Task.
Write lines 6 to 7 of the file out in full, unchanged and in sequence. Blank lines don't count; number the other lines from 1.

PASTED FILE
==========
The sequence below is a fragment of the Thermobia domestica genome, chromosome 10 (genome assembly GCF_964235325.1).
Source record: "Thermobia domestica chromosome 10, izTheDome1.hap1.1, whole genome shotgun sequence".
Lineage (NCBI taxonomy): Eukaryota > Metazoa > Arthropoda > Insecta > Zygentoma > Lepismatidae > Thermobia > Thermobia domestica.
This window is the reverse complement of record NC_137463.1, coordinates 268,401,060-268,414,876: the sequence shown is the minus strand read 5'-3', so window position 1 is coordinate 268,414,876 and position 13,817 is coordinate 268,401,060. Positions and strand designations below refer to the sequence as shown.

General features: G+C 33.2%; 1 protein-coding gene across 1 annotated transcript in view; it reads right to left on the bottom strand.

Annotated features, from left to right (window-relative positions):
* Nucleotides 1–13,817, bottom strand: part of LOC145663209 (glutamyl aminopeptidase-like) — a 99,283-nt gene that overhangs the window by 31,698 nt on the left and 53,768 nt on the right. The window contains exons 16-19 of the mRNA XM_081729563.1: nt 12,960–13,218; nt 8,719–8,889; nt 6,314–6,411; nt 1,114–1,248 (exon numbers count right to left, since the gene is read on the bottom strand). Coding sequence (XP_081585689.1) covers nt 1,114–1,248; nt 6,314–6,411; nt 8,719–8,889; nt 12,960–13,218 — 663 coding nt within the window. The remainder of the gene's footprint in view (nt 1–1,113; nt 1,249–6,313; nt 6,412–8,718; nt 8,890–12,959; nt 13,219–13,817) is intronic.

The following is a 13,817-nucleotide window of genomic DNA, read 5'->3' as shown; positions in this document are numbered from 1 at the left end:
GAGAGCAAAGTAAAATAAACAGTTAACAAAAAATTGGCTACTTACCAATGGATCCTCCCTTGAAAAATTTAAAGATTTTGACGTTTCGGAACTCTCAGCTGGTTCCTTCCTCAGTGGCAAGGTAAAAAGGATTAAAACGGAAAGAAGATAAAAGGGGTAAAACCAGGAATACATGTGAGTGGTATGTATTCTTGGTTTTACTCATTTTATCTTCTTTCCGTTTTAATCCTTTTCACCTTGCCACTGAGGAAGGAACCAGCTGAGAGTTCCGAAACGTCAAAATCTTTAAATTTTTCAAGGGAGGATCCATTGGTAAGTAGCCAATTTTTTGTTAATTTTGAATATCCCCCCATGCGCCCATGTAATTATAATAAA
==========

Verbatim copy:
Annotated features, from left to right (window-relative positions):
* Nucleotides 1–13,817, bottom strand: part of LOC145663209 (glutamyl aminopeptidase-like) — a 99,283-nt gene that overhangs the window by 31,698 nt on the left and 53,768 nt on the right. The window contains exons 16-19 of the mRNA XM_081729563.1: nt 12,960–13,218; nt 8,719–8,889; nt 6,314–6,411; nt 1,114–1,248 (exon numbers count right to left, since the gene is read on the bottom strand). Coding sequence (XP_081585689.1) covers nt 1,114–1,248; nt 6,314–6,411; nt 8,719–8,889; nt 12,960–13,218 — 663 coding nt within the window. The remainder of the gene's footprint in view (nt 1–1,113; nt 1,249–6,313; nt 6,412–8,718; nt 8,890–12,959; nt 13,219–13,817) is intronic.